I Was A Seventh Grade Monster Hunter Review


By A. G. Kent

E-book/126 pages

Review by Chris Welch

A.G. Kent’s I Was A Seventh Grade Monster Hunter is the first volume of The Stoker Legacy books, which are a series of short novels aimed at Young Adult readers.

This series has a fabulous start and promises even more fantastic adventures. This book (and series) draws inspiration from many elements, including literary, movie, and television sources. The book blends traditional YA themes of fitting-in with classmates and self-actualization, as embodied in a strong but occasionally vulnerable young woman, and the action of the supernatural monster-hunting genre, with a proper dose of humor sprinkled in as well.

Kent’s book is a unique mixture of Buffy the Vampire Slayer, Lovecraftian horror, and the 1970s Saturday morning kids show Monster Squad; there are equal parts middle-school melodrama, frightening but not too-scary monsters, cliff-hanging suspense, and sophisticated goofiness.

The story opens with seventh-grader Hannah finding out from her Grandfather that she is a descendent of Bram Stoker, author of Dracula — but that novel was actually about the “real” monster-hunting feats of Stoker himself; Van Helsing was just a fictitious characterization of Stoker’s own accomplishments.

Hannah’s Grandfather explains  that there has been a family-initiated truce between humans and the classical monsters for decades now. And just before he disappears, her Grandfather instructs Hannah to magically summon the monsters, and each one will bring her pages of a special spell book. She does, and the four primary monsters — an aristocratic vampire, a wise-cracking werewolf, a telepathic mummy, and a “man-made man” named Jigsaw — show up .  However Jigsaw’s pages have been stolen.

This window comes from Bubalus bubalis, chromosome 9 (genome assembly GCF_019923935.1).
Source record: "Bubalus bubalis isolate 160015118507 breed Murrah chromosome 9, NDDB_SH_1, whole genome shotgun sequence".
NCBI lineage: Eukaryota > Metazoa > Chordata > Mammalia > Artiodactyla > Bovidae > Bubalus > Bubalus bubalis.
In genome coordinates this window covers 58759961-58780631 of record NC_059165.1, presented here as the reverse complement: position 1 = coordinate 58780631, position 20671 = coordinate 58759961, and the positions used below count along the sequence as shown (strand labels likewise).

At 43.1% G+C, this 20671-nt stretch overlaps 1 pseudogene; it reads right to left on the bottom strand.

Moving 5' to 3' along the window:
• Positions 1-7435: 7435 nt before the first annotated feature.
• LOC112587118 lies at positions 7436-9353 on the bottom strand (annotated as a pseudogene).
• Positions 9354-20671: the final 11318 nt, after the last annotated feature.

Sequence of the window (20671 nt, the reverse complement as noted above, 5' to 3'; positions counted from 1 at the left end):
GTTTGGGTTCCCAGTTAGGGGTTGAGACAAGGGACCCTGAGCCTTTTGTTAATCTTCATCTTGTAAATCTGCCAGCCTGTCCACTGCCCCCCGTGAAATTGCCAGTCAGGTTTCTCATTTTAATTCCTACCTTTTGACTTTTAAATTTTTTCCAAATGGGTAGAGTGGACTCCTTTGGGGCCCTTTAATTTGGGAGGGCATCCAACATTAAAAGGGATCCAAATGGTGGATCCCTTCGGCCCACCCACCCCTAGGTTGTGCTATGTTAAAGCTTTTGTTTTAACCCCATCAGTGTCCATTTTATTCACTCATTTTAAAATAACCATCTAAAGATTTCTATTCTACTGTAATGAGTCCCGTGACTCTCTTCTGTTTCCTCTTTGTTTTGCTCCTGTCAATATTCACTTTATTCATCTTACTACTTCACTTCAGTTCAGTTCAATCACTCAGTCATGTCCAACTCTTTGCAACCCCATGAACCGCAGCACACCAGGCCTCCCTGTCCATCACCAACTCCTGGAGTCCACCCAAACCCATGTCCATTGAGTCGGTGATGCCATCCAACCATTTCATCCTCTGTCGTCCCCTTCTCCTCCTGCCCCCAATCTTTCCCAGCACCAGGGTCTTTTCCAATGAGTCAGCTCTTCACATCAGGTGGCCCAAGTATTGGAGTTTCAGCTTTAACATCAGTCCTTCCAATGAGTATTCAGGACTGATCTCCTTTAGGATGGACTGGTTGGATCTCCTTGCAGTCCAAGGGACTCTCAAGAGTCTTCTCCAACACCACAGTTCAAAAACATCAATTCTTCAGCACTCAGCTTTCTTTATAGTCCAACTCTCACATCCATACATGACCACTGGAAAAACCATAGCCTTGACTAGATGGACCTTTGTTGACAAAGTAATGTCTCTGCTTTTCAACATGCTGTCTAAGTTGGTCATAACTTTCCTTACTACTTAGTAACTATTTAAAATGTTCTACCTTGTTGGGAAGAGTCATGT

Hannah and her new Creature Crew have to figure out a number of mysteries: Where has her Grandfather disappeared to? Who stole Jigsaw’s pages? Are they connected to her Grandfather in some way? What awful entity do they plan to summon with the pages, and perhaps most alarming, will the thieves come after Hannah next since she now has possession of the remaining pages? Plus, there’s a party Saturday night she would like to attend.

While this volume has a complete and self-contained story, there are hints of upcoming conflicts for Hannah and the Creature Crew in future books, which will likely tie-in to a larger story arc. There is a strong suggestion that Book Two will have appearances by creatures of a batrachian nature, for example.

The Young Adult category is the target audience for this book, but Kent makes sure there is enough suspense and humor for readers of any age. Definitely recommend for all fans of the ageless, classic monsters.

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